With a poor Liverpool side coming to Carrow Road, some Norwich fans are expecting three points on Saturday. But Dan Brigham says that sense of entitlement is creating an unhealthy footballing culture of pampered fans
Watching Manchester United stutter to a 1-0 win at Liverpool on Sunday was jarring. Instead of two heavyweights in the prime of their fighting life, we had two retired wrestlers arguing over the remote control in a retirement home. Young people see them and whisper, “Didn't these two used to be somebody?”
With the score 0-0 at half-time and both teams flat-lining, we all thought it: these two teams looked pretty, well, beatable. No reason why Norwich can't take three points off them at home. Strip that game of context, of history, and these were two sides who looked like they were settling into mid-table mediocrity; testing out the comfy armchair for size – the beige one with that lever thing were you can extend it – and just plonking themselves down and having a snooze while the rest of the division battles for titles and against relegation.
Here were Manchester United, a good team with a poor plan, and here were Liverpool, a poor team with a good plan. Neither are great sides. They do not strike fear into anyone. You wouldn't cross the street to avoid them late at night. You might see them and think, there's old Bruiser Barry. Remember when he used to be a hard bastard? Soft as shite now.
On Saturday, Liverpool come to Carrow Road. United turn up for our last home game. And we can beat them. Both of them. Hell, we've already got four points off them this season in the north-west. So it’s perfectly reasonable to expect that Norwich can using them as stepping-stones to safety.
And this is where things get dangerous: when that sense of entitlement kicks in.
It's always been there, this sense of entitlement, this expectation from fans that things must always conform to their predictions. But it’s got worse. Social media has made it worse, old media have made it worse, Sky have made it worse, you've made it worse, I’ve made it worse. It was once a haze, this sense of entitlement, but now it's descended like the fog in the film The Mist – the one with all the hellish monsters and mutant creatures in – and suddenly it’s ok to demand money back after crap performances. To call Gary O'Neil a c*nt because he made a mistake. To boo when players don’t play like you think they should. To call for the manager to be sacked because you've lost two games in a row. To bellow for the chief executive to be kicked out because he hasn't signed a 30-goal-a-season striker for less than £15m. To just be really, joylessly full of incontinent rage when something you want doesn't happen.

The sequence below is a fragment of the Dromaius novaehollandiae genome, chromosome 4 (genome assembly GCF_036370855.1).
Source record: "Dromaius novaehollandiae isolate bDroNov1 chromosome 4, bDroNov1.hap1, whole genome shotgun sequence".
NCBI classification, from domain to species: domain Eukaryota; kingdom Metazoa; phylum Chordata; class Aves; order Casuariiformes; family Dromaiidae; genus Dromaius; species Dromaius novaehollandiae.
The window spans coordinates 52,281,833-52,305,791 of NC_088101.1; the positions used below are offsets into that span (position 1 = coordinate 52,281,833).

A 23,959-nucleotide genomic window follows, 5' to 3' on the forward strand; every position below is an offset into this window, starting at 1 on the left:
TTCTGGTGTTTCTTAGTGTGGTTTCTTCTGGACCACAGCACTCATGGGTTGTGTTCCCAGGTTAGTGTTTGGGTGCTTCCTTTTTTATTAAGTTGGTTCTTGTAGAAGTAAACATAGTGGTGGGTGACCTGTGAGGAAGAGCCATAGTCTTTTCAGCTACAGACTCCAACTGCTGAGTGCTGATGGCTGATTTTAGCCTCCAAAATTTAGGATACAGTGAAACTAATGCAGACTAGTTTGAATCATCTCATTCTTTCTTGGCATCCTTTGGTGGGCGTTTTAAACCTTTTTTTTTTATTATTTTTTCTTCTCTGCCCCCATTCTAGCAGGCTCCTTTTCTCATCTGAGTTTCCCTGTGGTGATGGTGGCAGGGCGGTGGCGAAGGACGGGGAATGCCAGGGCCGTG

We saw it after the Bournemouth game. There was an expectation among some fans – a minority, definitely, but a vocal, increasingly significant minority – that we would win, that anything less than three points would be scandalous. This failed to take into consideration that we were away, that Bournemouth are decent, that there are only two teams involved in each football match, and that it's pretty rare that one of the sides actually want to lose. There would have been Bournemouth fans thinking the same thing: that there was no way they shouldn’t not win a home match against a fellow promoted side.
Two sets of fans, both expecting to win. So something has to give. Someone always has to be wrong.
But it doesn't have to be this way. In a season where West Ham have won at Arsenal and Liverpool, where Chelsea have lost at home to Crystal Palace, Southampton and Bournemouth, Manchester United have been beaten by Swansea, Bournemouth and Norwich, where Spurs and Liverpool have beaten Manchester City 4-1 and where Arsenal have lost 4-0 to Southampton, no match can be taken for granted. There should be no sense of entitlement – winning should not be an expectation, and losing should not be an unmitigated disaster were managers need to be sacked, players banished and the team booed at like a lame pantomime horse. Contempt breeds more contempt, good players lose their confidence and good managers lose their jobs. It’s unhealthy, and increasingly it's the fans who are pampered, not the players.
To a neutral, absolutely no Norwich defeat would be a surprise this season. Nor is it a surprise if, occasionally, we play horrendously. No one will have been shocked when we lost at Bournemouth, or when we lost at home to West Brom. They were just run-of-the-mill results for a newly promoted side, barely worthy of acknowledgement to the outside world. Contrast that with the reaction of some Norwich fans after those defeats: like they'd been stabbed in the back by the club, that the results were a personal insult which confounded expectation and logic.
Expecting points against a poor Liverpool side on Saturday isn't unreasonable. But it shouldn't be an assumption. And it certainly shouldn't be viewed as the end of the world if Liverpool turn up, play to their potential and give us a hammering. It would be like getting mad about the Earth going around the Sun.
You can follow Dan Brigham on Twitter at @dan_brigham
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